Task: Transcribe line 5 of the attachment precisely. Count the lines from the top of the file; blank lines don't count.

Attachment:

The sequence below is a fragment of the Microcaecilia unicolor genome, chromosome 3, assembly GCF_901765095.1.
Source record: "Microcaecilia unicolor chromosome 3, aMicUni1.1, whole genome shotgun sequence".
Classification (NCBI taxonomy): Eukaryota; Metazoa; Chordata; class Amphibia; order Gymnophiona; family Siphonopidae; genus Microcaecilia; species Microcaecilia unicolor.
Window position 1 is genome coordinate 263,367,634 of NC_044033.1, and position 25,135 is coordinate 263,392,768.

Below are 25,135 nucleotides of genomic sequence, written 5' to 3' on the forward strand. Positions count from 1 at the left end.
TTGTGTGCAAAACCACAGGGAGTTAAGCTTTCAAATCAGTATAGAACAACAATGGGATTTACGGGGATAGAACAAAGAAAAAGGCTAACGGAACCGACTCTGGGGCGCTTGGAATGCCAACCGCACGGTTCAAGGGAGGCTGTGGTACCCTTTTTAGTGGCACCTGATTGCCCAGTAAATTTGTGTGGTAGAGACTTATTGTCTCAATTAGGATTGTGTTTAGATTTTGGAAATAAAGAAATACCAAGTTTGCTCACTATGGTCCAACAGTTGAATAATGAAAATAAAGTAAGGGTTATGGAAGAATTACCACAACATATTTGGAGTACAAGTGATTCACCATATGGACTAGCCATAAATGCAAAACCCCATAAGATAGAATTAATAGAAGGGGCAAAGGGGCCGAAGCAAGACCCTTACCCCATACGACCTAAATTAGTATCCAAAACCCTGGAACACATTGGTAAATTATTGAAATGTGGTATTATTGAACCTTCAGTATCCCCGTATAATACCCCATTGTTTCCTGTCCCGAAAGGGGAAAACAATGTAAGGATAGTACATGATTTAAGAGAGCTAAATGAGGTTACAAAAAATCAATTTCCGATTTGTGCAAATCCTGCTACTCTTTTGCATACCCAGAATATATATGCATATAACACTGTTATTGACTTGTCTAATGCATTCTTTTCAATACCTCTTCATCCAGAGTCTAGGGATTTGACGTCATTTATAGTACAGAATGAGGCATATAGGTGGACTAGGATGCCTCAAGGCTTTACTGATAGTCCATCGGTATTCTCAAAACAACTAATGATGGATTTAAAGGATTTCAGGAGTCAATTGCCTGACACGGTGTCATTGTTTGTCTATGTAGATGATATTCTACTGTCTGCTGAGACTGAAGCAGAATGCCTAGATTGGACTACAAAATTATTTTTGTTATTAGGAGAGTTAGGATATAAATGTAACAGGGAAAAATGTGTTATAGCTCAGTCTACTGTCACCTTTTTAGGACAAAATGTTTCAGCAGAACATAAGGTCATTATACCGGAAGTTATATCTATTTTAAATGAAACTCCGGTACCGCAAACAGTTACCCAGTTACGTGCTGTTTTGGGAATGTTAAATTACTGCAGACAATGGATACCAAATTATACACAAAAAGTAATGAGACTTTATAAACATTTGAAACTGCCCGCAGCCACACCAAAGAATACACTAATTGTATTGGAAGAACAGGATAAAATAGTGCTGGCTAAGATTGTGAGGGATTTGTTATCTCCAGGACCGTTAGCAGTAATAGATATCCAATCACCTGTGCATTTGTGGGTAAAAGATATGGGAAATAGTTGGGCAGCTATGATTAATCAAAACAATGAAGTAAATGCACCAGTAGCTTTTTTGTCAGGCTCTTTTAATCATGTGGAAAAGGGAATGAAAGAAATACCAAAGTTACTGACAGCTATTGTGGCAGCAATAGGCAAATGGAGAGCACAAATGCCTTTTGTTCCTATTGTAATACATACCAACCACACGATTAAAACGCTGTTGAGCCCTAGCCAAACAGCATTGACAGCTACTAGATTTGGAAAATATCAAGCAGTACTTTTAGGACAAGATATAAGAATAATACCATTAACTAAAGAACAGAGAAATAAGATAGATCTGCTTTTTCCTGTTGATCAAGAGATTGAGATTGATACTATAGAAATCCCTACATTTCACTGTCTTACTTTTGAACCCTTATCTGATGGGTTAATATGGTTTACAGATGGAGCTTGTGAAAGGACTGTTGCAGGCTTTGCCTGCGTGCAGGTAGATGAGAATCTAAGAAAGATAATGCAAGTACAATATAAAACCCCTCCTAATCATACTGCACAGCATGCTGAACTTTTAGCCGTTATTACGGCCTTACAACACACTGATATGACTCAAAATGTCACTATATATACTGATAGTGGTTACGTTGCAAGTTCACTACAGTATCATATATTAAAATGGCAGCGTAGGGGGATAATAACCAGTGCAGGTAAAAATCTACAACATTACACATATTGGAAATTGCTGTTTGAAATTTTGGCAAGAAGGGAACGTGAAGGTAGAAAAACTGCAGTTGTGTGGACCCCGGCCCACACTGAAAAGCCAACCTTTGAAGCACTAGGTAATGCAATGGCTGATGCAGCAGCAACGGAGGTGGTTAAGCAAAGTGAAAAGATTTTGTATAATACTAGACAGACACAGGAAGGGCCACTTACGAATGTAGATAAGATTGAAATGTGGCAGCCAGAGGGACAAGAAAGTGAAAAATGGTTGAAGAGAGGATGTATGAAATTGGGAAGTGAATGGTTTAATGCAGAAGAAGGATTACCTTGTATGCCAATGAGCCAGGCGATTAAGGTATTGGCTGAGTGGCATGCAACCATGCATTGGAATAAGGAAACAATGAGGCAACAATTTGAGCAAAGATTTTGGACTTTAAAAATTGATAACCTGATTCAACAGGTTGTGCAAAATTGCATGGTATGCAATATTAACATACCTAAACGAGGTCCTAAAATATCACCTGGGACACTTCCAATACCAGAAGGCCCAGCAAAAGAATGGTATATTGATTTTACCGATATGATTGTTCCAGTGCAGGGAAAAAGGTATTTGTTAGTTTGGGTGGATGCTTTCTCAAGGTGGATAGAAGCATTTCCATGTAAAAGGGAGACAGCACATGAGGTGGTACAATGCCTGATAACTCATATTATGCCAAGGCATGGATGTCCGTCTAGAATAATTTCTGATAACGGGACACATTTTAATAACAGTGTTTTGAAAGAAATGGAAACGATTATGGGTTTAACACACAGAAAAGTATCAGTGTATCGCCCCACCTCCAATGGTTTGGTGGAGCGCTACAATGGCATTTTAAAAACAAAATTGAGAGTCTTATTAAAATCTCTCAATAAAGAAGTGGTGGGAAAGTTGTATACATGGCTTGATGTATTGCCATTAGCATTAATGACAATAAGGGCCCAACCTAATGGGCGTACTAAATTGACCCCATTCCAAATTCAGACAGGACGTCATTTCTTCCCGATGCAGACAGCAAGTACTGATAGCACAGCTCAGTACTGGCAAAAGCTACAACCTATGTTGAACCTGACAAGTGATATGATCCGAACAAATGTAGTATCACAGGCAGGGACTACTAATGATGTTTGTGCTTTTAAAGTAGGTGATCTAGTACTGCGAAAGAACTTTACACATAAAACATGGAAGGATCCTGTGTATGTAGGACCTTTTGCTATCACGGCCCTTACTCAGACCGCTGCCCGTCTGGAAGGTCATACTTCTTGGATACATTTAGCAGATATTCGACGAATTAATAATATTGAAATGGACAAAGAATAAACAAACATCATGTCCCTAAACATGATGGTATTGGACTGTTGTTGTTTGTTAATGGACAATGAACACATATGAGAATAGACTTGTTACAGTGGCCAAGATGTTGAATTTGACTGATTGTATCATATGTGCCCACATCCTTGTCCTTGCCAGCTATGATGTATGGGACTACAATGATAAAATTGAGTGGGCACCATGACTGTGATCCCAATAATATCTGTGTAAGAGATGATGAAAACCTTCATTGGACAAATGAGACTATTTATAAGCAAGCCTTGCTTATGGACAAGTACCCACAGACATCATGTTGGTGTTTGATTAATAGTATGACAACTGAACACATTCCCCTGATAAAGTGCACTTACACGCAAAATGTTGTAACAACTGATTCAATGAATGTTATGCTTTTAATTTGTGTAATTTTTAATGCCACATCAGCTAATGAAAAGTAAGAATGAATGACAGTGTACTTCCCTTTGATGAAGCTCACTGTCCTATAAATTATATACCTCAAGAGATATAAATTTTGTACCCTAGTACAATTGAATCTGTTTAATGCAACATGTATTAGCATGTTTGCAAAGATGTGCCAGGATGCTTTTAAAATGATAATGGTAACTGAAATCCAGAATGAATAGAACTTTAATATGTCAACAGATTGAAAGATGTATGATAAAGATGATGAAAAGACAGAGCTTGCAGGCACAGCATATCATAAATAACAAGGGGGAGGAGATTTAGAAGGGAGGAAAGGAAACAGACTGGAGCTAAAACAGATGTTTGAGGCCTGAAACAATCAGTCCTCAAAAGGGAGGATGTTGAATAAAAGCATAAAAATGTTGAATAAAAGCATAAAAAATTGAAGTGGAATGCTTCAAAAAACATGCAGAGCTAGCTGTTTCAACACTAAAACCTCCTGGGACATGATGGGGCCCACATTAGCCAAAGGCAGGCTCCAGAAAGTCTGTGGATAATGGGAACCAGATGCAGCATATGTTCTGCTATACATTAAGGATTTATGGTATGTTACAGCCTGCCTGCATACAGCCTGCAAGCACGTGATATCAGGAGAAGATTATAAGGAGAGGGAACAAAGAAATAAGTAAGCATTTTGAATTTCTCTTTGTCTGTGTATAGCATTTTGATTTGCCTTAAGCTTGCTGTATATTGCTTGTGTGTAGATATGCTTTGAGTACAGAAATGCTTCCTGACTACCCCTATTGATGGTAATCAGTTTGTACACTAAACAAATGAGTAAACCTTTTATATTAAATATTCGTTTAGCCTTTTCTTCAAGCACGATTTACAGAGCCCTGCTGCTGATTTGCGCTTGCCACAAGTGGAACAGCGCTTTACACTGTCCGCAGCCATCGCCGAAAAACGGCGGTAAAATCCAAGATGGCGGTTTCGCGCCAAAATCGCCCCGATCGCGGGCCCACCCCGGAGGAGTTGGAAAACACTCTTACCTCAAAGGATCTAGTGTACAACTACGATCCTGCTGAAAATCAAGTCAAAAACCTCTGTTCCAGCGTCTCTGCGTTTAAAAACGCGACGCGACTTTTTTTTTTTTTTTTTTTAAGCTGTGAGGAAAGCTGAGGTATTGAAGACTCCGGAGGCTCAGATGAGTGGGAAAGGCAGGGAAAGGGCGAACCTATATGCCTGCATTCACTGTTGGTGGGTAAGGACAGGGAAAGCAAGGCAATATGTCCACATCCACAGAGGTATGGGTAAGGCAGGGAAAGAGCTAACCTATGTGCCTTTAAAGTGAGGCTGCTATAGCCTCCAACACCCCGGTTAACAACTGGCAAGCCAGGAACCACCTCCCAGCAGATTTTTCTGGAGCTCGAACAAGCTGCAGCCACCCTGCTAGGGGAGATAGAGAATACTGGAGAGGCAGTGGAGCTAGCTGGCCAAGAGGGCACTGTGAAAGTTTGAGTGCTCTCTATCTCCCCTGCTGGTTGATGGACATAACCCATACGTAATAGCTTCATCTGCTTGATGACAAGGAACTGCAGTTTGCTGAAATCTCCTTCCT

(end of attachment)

Below are 25,135 nucleotides of genomic sequence, written 5' to 3' on the forward strand. Positions count from 1 at the left end.